If Winifred’s name alludes to Victorian nostalgia for the remote past, commemorating a seventh-century saint, Ada’s name is probably most widely associated with Ada, countess of Lovelace, mid-nineteenth century pioneer of computing, whose mother’s County Durham origins may also be relevant to this episode. If one is still looking for emotional cores to Doctor Who episodes, then one is to be found here in Ada’s transition to autonomy and escape from the persona created for her by her mother. Room isn’t made for a description of what the preservation process does to memory and identity, but as the active ‘preserved’ are compliant automatons, one might infer that Ada was left sightless and scarred and with gaps in her self-knowledge which she has relied on her mother to fill. Ada assumes maternal love exists, but Mrs Gillyflower only views her as a failed test subject; fanaticism and addiction to Mr Sweet’s “nectar” can’t absolve this temperance advocate from personal responsibility.

Ada’s violent reaction to learning of her mother’s betrayals is refreshing. Too often a tormented character will be placated with therapeutic words from the Doctor. Ada’s beating of her mother, coldness on knowing her fate, and spearing of the crawling worm making as fast an escape as it can from the scene, is dramatically credible and leaves the Doctor a temporarily ineffectual bystander. His plan to ‘return’ Mr Sweet to the Jurassic is meaningless given that Mr Sweet is a native of 1893. The despatch of Mrs Gillyflower and that of Mr Sweet offer potential difficulties to an early evening time slot, as both are on the borders of fantasy violence and realism. The coding of Strax as a comedic character prevented him from causing Mrs Gillyflower more direct damage than throwing her off balance. Though undoubtedly revenge helps the process of healing Ada’s psychological wounds, the camera is careful to show that no pleasure is taken in the brutality beyond the satisfaction that those who caused harm can no longer do so.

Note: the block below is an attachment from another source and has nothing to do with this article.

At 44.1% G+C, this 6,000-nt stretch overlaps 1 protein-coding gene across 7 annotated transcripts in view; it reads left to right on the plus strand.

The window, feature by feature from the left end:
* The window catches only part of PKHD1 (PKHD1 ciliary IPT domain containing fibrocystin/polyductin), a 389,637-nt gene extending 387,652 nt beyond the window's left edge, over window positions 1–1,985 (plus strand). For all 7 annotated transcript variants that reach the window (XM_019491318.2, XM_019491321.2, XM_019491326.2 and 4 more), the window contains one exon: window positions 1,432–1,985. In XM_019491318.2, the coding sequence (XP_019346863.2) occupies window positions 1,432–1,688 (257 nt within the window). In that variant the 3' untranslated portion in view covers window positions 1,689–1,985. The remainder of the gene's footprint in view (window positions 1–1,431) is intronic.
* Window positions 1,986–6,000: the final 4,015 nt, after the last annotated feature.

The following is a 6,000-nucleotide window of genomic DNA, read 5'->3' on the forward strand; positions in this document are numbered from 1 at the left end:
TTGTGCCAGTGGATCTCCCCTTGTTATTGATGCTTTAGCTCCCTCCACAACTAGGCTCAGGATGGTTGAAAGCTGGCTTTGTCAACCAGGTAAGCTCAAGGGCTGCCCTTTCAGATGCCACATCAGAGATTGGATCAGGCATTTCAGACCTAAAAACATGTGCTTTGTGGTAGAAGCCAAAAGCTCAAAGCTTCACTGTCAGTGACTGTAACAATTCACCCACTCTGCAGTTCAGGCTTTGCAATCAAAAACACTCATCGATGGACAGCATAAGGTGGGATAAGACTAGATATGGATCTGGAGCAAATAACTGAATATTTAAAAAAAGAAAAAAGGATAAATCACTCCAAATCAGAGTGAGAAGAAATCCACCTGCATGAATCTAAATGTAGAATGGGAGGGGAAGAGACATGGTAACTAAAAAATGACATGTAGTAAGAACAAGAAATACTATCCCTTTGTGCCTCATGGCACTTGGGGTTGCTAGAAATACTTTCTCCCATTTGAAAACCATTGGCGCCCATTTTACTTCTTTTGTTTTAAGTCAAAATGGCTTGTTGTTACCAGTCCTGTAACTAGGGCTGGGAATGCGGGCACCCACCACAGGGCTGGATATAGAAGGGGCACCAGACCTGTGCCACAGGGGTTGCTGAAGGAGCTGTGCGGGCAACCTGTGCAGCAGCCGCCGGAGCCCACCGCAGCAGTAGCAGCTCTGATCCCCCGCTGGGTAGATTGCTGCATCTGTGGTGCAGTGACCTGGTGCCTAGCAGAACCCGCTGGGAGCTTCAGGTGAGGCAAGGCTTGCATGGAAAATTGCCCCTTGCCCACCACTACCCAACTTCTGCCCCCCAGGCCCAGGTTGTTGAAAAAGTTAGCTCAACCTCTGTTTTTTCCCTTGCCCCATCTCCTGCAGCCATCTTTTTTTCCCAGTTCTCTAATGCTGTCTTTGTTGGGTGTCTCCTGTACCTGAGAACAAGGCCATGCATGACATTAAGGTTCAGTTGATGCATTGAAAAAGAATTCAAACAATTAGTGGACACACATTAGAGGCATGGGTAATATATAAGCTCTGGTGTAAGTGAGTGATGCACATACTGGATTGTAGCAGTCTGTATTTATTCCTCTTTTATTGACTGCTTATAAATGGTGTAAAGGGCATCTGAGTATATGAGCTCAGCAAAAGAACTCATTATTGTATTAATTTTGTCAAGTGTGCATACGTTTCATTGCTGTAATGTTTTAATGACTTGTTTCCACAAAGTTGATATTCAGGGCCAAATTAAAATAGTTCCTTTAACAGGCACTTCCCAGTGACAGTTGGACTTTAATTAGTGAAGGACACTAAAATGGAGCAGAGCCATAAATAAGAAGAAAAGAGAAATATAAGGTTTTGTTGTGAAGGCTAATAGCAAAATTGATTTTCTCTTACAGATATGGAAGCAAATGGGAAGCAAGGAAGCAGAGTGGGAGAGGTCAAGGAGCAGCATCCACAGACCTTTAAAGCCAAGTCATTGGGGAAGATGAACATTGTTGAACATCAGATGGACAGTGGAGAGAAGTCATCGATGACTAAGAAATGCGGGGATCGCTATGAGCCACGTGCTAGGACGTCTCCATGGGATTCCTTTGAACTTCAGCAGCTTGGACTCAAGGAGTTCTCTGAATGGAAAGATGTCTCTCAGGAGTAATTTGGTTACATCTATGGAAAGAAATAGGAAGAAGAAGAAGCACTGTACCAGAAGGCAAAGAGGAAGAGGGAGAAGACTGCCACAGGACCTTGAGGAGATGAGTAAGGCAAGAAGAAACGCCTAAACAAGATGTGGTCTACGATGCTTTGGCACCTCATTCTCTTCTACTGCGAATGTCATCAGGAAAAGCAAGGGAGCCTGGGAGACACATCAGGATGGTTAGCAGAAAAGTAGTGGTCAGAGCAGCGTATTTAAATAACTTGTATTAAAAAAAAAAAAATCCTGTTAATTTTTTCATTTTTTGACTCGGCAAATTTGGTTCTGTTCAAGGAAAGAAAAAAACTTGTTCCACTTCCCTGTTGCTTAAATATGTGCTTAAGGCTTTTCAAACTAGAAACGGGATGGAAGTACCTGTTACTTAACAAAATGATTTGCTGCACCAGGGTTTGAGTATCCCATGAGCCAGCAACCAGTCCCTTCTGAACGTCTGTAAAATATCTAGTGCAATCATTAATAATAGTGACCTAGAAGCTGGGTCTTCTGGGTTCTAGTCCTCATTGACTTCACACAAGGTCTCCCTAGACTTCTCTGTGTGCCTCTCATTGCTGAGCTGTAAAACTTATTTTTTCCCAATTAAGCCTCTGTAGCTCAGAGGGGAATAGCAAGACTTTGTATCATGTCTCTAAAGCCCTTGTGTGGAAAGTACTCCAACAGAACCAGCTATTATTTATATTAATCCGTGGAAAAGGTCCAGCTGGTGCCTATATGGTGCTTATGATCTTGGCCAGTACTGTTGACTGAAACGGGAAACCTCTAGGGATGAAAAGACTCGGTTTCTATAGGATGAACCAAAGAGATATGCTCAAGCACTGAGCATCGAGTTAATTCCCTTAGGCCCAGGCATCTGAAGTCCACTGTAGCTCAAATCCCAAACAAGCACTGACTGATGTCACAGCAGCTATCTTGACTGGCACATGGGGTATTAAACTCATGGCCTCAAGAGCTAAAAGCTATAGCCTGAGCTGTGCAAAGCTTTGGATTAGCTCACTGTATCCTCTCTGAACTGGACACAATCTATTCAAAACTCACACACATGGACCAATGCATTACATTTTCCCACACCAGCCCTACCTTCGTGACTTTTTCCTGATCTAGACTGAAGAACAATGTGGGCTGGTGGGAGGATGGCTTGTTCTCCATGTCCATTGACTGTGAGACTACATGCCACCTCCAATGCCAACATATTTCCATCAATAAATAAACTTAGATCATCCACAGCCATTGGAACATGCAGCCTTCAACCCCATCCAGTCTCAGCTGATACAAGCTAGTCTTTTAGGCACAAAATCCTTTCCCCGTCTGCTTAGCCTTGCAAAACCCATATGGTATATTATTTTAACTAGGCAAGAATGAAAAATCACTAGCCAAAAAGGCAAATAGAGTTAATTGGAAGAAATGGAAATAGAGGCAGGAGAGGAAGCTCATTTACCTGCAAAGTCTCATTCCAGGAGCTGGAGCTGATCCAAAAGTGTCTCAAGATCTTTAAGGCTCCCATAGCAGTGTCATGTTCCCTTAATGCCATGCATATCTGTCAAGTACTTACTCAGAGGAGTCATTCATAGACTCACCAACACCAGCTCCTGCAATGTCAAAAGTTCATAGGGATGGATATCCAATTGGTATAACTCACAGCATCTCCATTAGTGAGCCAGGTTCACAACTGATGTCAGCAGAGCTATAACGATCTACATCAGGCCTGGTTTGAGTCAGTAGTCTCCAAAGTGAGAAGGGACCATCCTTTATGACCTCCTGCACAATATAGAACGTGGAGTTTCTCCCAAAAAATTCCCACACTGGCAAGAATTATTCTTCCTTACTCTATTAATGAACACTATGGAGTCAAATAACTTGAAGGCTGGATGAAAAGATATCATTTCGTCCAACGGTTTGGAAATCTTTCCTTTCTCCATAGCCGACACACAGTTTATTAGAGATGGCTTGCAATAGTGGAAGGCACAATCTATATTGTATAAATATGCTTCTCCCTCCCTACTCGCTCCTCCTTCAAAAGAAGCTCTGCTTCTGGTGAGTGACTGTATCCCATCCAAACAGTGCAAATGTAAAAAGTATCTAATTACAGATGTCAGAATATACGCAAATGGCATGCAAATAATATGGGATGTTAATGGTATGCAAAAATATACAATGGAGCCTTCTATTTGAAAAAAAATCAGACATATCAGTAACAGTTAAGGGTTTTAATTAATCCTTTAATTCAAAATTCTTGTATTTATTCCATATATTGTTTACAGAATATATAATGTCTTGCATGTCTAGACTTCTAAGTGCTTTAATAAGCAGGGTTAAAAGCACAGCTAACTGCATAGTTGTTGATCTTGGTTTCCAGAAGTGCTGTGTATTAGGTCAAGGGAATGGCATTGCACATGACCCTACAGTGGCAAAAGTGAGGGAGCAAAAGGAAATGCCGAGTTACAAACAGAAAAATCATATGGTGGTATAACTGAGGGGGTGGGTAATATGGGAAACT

Fan audiences were primed for the mention of a “gobby Australian” whom the Doctor spent ages trying to return to Heathrow. If there is a nod to the themes of the fifth Doctor’s era, it is to family: one can lose one’s birth family, as Ada does and Tegan did, but one can become a self-reliant member of a new family. While the TARDIS family of the fifth Doctor’s era were probably stronger in the imagination of fan writers than they were on the screen (Russell T Davies’s critique of the failure of Time-Flight to build on the end of Earthshock, as expressed in Richard Marson’s JN-T, was certainly shared by others) something of what was hoped for can be seen in the Doctor’s present friendship network.

The Doctor’s awkward expressions of physical affection have become more accentuated in recent weeks and his slap from Jenny was a necessary corrective. The relationship between the Doctor and Clara is tending towards being framed in romantic terms, at least from Clara’s point of view – she doesn’t deny that he is her boyfriend – and Nightmare in Silver promises to put the Doctor and Clara in a quasi-parental role to Angie and Artie Maitland. There is dramatic potential here, but also a danger of going over ground which Doctor Who has already explored.

The Crimson Horror was a richly textured confection, but while full of performances which were at their worst solid, which is more than can be said for some of the current run, some of the icing should have been withheld to better serve the episode’s strengths. At times it was just a little too pleased with its own cleverness and didn’t know how to convey its pleasure with itself on these occasions to the audience. For all they dominate this review, allusions and references to other sources do not by themselves good Doctor Who make. The density of its references – and I’m sure I’ve not spotted or mentioned them all – could have happily filled a Doctor Who Confidential, a programme especially missed on these occasions. While I enjoyed it greatly I do wonder whether, like so many episodes this year, it needed more room to breathe and explain itself and develop the nature of the central threat. Brendan Patricks, doing his best with a double role held in uncertain regard by the script, turned up at the end to faint once more, perhaps not at the dematerialisation of the TARDIS but exhausted by his escape from wherever the resolution of the main plot had needed to park him. Nevertheless, The Crimson Horror was a largely successful satire on Victorian industry and philanthropy, even if the adventure elements of the episode were comparatively undernourished.
LinkCredit: Series 7/33